We Love Dependency Injection in TYPO3 v10

|Daniel Goerz

Dependency injection (DI) makes code easier to maintain, test, read and extend. Until now, in TYPO3, it’s only been available in Extbase context, not in the rest of core. From TYPO3 v10, the widely adopted Symfony implementation is part of core and Extbase. It’s yet another reason to upgrade to the latest version.

What is dependency injection?

DI is a software architecture concept that avoids tightly coupling objects to their dependencies. For example, if your application needs to send email newsletters, the part that’s responsible for sending emails doesn’t need to hard-code the service used for transport. Instead, whoever instantiates the object can decide what email service to use and “inject” this dependency as a parameter. If they (or someone else) decide to use another service later on, they can inject this instead of rewriting the code.

Separation of concerns—do one job well

This supports the separation of concerns, whereby services are dedicated to doing a single, well defined, job well while outsourcing anything else to dependencies. With applications getting larger all the time, this helps break down complex into small, bite-sized chunks.

Another advantage for devs is that dependency injection makes testing easier: a technique known as mocking enables us to pass a dummy object to simulate various scenarios. So to continue the newsletter example, you don’t have to send out emails to test what happens when emails bounce. Instead, you can simulate that behaviour by injecting a dummy object instead of the transport service. The dummy object can then return whatever success or error codes you want to test against.

As mentioned above, DI also makes it easier for devs to swap out components later on. You don’t have to rewrite code but can just pass in a different service if you need to change it.

Symfony components flatten TYPO3’s learning curve

The big news around DI in TYPO3 core isn’t just DI itself, but the fact we chose to use Symfony rather than extending our existing implementation from Extbase to core. Relying on Symfony components has several advantages for TYPO3 users. It’s familiar to a wider range of coders, so it helps agencies find staff because the learning curve is flattened and the pool of suitable candidates is larger. Another boon: Symfony, including dependency injection, is already excellently documented, and documentation is central to great developer experience.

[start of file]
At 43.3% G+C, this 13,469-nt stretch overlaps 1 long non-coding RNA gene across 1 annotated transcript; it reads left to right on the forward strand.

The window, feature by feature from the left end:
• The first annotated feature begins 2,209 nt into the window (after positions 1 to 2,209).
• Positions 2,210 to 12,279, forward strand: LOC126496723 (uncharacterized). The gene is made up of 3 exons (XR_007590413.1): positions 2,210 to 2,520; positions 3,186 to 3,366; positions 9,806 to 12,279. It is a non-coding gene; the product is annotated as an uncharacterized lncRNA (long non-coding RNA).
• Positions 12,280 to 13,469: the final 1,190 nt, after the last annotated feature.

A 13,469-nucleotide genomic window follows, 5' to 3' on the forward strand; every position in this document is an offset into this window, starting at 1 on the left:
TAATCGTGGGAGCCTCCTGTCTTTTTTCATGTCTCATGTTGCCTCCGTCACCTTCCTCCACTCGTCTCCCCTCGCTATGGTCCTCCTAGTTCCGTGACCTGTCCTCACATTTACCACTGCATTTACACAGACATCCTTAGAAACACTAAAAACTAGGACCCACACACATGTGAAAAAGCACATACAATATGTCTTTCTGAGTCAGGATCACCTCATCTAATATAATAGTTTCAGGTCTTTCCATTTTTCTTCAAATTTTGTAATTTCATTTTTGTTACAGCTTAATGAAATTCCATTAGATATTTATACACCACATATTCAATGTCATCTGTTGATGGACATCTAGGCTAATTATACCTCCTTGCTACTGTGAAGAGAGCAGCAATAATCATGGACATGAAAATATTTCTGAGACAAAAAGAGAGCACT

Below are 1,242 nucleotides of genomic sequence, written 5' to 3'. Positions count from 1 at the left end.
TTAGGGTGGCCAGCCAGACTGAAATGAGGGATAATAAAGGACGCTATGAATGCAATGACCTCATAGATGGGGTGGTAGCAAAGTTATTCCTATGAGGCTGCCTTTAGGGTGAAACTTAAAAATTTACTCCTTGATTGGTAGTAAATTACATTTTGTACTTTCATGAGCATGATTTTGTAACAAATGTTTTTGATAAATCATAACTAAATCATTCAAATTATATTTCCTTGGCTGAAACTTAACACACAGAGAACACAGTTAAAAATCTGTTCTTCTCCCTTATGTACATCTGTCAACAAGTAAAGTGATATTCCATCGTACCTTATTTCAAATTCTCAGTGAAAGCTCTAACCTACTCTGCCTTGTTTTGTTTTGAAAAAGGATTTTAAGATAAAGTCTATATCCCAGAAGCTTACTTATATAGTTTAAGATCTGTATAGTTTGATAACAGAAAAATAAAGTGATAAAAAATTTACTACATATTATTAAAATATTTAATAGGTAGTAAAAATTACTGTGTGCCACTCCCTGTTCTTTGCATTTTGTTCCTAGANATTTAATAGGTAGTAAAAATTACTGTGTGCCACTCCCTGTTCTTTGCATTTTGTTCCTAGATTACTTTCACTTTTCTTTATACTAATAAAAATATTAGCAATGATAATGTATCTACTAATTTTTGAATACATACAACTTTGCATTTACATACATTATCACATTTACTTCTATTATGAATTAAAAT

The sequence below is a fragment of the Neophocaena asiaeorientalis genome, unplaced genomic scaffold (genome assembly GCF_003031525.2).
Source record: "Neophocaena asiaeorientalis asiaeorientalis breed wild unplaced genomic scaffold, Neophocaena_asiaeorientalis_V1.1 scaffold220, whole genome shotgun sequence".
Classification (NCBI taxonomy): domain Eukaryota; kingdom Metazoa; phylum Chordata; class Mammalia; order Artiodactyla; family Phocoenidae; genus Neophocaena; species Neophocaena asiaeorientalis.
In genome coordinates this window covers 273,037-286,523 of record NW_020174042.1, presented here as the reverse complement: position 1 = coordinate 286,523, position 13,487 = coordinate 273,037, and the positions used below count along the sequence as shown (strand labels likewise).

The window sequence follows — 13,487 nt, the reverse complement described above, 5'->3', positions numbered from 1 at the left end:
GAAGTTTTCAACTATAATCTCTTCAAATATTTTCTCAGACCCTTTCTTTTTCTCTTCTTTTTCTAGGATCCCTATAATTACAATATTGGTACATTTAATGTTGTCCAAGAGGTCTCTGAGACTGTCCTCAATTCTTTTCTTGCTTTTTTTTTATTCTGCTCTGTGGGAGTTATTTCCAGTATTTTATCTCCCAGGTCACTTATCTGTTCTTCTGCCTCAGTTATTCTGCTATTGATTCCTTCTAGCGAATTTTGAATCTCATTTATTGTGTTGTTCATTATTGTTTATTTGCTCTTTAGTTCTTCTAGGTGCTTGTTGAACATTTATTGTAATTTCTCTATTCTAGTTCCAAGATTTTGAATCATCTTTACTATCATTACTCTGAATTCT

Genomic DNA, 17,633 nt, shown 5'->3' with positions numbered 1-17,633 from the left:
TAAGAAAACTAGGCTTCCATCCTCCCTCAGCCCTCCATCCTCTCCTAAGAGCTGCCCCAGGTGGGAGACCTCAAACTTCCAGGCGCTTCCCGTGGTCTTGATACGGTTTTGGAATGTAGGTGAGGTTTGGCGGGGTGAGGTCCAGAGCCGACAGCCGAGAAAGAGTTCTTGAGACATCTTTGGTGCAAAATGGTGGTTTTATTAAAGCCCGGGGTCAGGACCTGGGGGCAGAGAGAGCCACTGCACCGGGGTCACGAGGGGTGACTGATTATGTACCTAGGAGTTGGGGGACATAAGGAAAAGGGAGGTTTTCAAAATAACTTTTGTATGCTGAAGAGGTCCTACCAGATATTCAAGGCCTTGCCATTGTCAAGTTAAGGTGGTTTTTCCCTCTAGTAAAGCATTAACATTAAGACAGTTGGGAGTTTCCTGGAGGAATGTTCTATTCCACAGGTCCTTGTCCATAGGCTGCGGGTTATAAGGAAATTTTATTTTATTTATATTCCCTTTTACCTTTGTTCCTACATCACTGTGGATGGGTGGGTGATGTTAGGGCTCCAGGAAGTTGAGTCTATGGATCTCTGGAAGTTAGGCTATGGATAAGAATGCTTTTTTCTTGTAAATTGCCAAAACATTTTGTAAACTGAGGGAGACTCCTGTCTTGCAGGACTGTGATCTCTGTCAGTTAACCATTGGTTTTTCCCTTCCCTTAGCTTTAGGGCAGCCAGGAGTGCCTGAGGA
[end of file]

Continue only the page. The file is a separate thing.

So all in all, not reinventing the wheel but using an already existing and proven solution enables the TYPO3 community and contributors to focus more on the CMS aspects of TYPO3.

DI in production at b13

We were really keen for Symfony’s DI container to be available across TYPO3, so it’s unsurprising we’re already using it in production. In one project, I configured the CacheManager as a factory in my services.yaml so that the correct CacheFrontend was injected into my controller so that I did not have to get it on my own. More details about this can be found in my blog post about the implementation.

What are you waiting for? Time to upgrade to v10

With time, more of core will be refactored to leverage dependency injection. Extensions can use it too, instead of TYPO3’s own DI they used previously. Ultimately, Symfony’s DI will replace DI in Extbase, so it’s a good idea to upgrade and write new code for v10 to save yourself rewriting it in the future.

Dependency injection is just one more example of how TYPO3 v10 is a big step in keeping our favourite CMS state of the art. Upgrade as soon as you can to get the best experience for your devs, editors, and customers so you don’t have to rewrite your code later.

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